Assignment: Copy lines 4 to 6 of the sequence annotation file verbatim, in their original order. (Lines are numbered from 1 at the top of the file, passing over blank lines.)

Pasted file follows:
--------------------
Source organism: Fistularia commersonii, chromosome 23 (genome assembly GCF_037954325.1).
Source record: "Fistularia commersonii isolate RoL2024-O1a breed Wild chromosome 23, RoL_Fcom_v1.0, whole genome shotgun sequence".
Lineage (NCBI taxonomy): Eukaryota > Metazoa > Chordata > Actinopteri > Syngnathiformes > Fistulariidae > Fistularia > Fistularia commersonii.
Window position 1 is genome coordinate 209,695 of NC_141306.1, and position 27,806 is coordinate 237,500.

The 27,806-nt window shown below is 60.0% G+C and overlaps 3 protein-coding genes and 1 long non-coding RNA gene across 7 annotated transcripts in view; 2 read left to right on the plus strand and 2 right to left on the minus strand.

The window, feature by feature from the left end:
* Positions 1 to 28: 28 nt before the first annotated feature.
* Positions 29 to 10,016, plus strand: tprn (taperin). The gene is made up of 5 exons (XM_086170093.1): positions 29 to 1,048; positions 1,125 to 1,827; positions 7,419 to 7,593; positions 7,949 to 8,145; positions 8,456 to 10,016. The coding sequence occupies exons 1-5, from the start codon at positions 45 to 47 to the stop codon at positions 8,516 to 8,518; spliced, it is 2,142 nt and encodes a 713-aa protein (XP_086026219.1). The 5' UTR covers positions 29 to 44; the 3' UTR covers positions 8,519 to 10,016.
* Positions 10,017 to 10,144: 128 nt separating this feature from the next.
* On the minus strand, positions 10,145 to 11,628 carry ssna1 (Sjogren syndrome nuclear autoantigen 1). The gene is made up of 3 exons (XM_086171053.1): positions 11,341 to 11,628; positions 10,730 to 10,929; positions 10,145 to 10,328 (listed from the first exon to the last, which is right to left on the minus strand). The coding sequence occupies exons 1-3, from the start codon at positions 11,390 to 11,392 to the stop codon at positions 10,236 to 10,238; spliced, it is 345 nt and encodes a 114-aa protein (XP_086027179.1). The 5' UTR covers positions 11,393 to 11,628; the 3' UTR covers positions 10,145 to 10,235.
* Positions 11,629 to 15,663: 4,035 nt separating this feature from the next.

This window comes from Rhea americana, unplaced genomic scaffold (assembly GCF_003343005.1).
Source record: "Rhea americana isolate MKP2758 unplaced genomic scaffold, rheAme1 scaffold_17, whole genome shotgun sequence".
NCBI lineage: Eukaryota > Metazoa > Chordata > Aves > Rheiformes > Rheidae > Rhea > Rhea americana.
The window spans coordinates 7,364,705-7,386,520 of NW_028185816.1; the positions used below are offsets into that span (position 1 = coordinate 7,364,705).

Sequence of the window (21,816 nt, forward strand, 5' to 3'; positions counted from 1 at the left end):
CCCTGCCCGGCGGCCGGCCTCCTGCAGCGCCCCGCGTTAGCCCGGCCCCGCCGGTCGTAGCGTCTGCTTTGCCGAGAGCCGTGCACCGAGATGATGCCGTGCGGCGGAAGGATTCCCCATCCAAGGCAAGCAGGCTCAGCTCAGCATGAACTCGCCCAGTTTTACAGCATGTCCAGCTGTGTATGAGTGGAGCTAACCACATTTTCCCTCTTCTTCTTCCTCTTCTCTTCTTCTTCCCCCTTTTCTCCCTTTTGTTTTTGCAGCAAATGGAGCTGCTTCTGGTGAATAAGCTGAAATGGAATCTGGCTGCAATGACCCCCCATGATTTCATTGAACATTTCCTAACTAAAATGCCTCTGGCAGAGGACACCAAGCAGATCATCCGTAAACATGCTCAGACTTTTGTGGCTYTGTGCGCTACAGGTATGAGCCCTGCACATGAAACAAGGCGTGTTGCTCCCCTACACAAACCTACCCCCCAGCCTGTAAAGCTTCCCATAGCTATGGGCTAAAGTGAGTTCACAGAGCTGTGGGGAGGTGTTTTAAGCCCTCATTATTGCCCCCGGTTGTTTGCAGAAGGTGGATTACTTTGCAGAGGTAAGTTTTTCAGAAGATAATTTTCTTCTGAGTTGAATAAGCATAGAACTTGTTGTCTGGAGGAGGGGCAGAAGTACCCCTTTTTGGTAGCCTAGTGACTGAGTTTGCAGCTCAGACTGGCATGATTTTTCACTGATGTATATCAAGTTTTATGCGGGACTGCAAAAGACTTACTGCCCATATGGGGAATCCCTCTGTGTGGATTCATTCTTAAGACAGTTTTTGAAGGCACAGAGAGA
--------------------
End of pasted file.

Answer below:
Window position 1 is genome coordinate 209,695 of NC_141306.1, and position 27,806 is coordinate 237,500.

The 27,806-nt window shown below is 60.0% G+C and overlaps 3 protein-coding genes and 1 long non-coding RNA gene across 7 annotated transcripts in view; 2 read left to right on the plus strand and 2 right to left on the minus strand.

The window, feature by feature from the left end: